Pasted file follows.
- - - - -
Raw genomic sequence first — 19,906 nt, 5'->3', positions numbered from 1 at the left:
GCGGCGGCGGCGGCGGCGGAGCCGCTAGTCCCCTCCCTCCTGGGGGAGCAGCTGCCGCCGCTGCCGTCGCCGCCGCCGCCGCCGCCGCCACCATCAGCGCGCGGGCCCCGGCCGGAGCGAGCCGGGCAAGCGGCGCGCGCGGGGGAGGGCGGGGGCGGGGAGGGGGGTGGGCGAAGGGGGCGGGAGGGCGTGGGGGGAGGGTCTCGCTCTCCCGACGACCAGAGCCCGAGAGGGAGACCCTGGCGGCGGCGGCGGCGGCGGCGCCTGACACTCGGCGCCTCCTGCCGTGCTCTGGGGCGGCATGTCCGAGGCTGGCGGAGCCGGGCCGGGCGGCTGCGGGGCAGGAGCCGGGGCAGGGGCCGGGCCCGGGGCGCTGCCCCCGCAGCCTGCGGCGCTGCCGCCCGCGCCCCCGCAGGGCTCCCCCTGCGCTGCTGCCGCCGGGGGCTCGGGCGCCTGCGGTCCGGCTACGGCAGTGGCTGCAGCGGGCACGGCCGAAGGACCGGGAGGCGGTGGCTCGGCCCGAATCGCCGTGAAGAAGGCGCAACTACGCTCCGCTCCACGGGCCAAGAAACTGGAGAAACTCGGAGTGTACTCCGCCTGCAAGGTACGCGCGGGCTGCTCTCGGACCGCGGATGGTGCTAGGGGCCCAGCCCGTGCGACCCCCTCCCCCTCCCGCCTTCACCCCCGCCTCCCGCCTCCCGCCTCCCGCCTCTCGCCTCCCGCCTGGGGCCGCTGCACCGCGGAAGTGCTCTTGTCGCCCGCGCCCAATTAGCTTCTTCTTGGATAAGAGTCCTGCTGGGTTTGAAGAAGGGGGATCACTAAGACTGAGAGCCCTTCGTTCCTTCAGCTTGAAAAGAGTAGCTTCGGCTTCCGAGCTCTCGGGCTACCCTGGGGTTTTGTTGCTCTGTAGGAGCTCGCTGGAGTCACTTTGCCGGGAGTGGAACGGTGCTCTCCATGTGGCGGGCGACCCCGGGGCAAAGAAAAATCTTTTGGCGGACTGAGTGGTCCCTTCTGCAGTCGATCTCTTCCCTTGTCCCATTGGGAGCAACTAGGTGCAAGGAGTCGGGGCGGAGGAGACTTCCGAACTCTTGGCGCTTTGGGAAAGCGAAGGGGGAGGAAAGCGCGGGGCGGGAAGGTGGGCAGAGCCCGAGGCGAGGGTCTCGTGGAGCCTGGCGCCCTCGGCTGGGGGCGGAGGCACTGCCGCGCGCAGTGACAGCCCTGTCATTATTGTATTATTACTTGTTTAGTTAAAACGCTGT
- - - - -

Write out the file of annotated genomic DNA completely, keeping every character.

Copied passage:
Raw genomic sequence first — 19,906 nt, 5'->3', positions numbered from 1 at the left:
GCGGCGGCGGCGGCGGCGGAGCCGCTAGTCCCCTCCCTCCTGGGGGAGCAGCTGCCGCCGCTGCCGTCGCCGCCGCCGCCGCCGCCGCCACCATCAGCGCGCGGGCCCCGGCCGGAGCGAGCCGGGCAAGCGGCGCGCGCGGGGGAGGGCGGGGGCGGGGAGGGGGGTGGGCGAAGGGGGCGGGAGGGCGTGGGGGGAGGGTCTCGCTCTCCCGACGACCAGAGCCCGAGAGGGAGACCCTGGCGGCGGCGGCGGCGGCGGCGCCTGACACTCGGCGCCTCCTGCCGTGCTCTGGGGCGGCATGTCCGAGGCTGGCGGAGCCGGGCCGGGCGGCTGCGGGGCAGGAGCCGGGGCAGGGGCCGGGCCCGGGGCGCTGCCCCCGCAGCCTGCGGCGCTGCCGCCCGCGCCCCCGCAGGGCTCCCCCTGCGCTGCTGCCGCCGGGGGCTCGGGCGCCTGCGGTCCGGCTACGGCAGTGGCTGCAGCGGGCACGGCCGAAGGACCGGGAGGCGGTGGCTCGGCCCGAATCGCCGTGAAGAAGGCGCAACTACGCTCCGCTCCACGGGCCAAGAAACTGGAGAAACTCGGAGTGTACTCCGCCTGCAAGGTACGCGCGGGCTGCTCTCGGACCGCGGATGGTGCTAGGGGCCCAGCCCGTGCGACCCCCTCCCCCTCCCGCCTTCACCCCCGCCTCCCGCCTCCCGCCTCCCGCCTCTCGCCTCCCGCCTGGGGCCGCTGCACCGCGGAAGTGCTCTTGTCGCCCGCGCCCAATTAGCTTCTTCTTGGATAAGAGTCCTGCTGGGTTTGAAGAAGGGGGATCACTAAGACTGAGAGCCCTTCGTTCCTTCAGCTTGAAAAGAGTAGCTTCGGCTTCCGAGCTCTCGGGCTACCCTGGGGTTTTGTTGCTCTGTAGGAGCTCGCTGGAGTCACTTTGCCGGGAGTGGAACGGTGCTCTCCATGTGGCGGGCGACCCCGGGGCAAAGAAAAATCTTTTGGCGGACTGAGTGGTCCCTTCTGCAGTCGATCTCTTCCCTTGTCCCATTGGGAGCAACTAGGTGCAAGGAGTCGGGGCGGAGGAGACTTCCGAACTCTTGGCGCTTTGGGAAAGCGAAGGGGGAGGAAAGCGCGGGGCGGGAAGGTGGGCAGAGCCCGAGGCGAGGGTCTCGTGGAGCCTGGCGCCCTCGGCTGGGGGCGGAGGCACTGCCGCGCGCAGTGACAGCCCTGTCATTATTGTATTATTACTTGTTTAGTTAAAACGCTGT